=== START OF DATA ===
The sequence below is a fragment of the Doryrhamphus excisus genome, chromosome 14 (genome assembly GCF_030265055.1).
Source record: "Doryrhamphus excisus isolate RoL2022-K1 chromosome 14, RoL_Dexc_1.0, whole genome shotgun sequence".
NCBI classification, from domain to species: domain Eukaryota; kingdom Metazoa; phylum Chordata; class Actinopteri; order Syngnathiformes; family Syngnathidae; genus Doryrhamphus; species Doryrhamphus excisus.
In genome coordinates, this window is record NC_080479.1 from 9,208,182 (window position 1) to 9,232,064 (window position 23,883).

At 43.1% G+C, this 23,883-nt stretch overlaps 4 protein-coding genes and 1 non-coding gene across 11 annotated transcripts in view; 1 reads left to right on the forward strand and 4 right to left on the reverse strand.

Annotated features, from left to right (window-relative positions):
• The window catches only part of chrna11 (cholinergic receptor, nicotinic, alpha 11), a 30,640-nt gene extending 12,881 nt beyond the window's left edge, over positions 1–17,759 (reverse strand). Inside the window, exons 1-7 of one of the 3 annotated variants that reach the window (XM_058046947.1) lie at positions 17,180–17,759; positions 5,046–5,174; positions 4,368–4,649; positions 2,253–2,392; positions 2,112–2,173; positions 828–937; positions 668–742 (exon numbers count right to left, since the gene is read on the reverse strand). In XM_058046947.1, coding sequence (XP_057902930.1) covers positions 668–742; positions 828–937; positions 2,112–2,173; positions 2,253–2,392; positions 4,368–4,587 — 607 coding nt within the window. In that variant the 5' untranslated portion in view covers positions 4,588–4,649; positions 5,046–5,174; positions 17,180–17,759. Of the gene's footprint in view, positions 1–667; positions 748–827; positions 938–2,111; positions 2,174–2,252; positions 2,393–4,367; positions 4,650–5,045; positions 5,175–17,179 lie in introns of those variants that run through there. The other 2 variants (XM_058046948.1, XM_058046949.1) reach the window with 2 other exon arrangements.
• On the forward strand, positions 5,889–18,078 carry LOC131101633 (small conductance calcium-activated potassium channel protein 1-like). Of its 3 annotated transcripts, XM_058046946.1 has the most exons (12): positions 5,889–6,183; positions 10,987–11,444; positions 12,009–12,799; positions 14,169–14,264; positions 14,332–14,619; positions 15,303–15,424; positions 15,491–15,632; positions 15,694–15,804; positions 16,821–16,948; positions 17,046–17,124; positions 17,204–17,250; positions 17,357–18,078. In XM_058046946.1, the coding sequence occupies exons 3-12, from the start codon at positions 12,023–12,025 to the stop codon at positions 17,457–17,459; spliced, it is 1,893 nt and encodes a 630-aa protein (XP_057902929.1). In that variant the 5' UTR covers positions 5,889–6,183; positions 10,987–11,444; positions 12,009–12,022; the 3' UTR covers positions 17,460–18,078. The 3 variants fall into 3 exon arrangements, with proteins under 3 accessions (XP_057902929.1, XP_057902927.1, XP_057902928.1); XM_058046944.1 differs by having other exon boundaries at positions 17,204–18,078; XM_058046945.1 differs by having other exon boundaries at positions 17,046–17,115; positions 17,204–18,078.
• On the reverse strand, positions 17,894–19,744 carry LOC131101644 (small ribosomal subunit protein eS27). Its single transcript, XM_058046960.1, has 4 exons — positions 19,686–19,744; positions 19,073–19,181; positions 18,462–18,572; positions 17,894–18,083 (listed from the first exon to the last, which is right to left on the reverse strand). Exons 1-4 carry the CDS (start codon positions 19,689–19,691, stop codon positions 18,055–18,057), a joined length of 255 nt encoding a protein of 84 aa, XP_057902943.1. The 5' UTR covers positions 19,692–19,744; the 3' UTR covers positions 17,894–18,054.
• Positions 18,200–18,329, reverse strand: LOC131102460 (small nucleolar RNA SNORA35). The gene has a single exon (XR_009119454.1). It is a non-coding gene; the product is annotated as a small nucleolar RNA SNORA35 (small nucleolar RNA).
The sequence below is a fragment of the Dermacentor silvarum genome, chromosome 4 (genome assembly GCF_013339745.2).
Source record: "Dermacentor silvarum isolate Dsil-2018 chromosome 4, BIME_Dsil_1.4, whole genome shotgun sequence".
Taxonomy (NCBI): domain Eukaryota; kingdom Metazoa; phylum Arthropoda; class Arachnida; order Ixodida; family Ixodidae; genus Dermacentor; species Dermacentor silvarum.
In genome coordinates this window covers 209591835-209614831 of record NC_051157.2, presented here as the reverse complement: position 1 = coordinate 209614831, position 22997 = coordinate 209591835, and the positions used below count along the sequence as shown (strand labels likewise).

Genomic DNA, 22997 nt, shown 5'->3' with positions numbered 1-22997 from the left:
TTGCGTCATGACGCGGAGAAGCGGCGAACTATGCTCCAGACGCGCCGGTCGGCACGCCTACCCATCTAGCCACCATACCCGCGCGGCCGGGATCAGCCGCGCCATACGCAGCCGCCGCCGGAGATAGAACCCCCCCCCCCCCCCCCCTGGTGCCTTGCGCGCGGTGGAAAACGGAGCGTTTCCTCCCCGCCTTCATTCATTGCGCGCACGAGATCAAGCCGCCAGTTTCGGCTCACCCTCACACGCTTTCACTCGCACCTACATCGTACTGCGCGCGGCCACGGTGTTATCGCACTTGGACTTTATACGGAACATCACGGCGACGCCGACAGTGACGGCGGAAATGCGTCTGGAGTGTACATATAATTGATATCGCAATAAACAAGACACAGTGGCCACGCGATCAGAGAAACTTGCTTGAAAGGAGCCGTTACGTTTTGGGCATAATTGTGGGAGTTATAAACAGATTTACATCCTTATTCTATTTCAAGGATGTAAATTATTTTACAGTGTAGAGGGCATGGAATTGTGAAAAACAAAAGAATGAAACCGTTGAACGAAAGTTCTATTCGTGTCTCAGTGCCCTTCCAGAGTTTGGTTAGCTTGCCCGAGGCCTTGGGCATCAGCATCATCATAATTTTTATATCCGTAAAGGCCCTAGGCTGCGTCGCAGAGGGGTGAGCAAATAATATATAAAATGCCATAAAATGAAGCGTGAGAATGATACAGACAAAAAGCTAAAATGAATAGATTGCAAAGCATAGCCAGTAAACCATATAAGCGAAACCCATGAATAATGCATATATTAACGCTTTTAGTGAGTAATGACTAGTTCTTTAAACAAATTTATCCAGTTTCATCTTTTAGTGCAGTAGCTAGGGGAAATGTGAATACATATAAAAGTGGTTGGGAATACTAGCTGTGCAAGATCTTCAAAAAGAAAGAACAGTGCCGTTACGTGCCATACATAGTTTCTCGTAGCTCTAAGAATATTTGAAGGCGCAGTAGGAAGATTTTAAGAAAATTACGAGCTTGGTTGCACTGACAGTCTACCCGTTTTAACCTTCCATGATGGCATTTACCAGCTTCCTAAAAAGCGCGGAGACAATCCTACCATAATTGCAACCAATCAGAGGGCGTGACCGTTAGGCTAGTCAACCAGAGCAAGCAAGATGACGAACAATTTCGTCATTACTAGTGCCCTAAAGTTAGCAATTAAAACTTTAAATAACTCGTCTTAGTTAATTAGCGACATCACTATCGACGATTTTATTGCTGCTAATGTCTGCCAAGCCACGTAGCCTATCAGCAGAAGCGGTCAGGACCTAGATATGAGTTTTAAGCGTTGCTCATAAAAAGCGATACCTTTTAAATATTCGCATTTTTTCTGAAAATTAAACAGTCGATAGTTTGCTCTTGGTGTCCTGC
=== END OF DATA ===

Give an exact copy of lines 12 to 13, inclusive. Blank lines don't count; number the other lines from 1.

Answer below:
Source record: "Dermacentor silvarum isolate Dsil-2018 chromosome 4, BIME_Dsil_1.4, whole genome shotgun sequence".
Taxonomy (NCBI): domain Eukaryota; kingdom Metazoa; phylum Arthropoda; class Arachnida; order Ixodida; family Ixodidae; genus Dermacentor; species Dermacentor silvarum.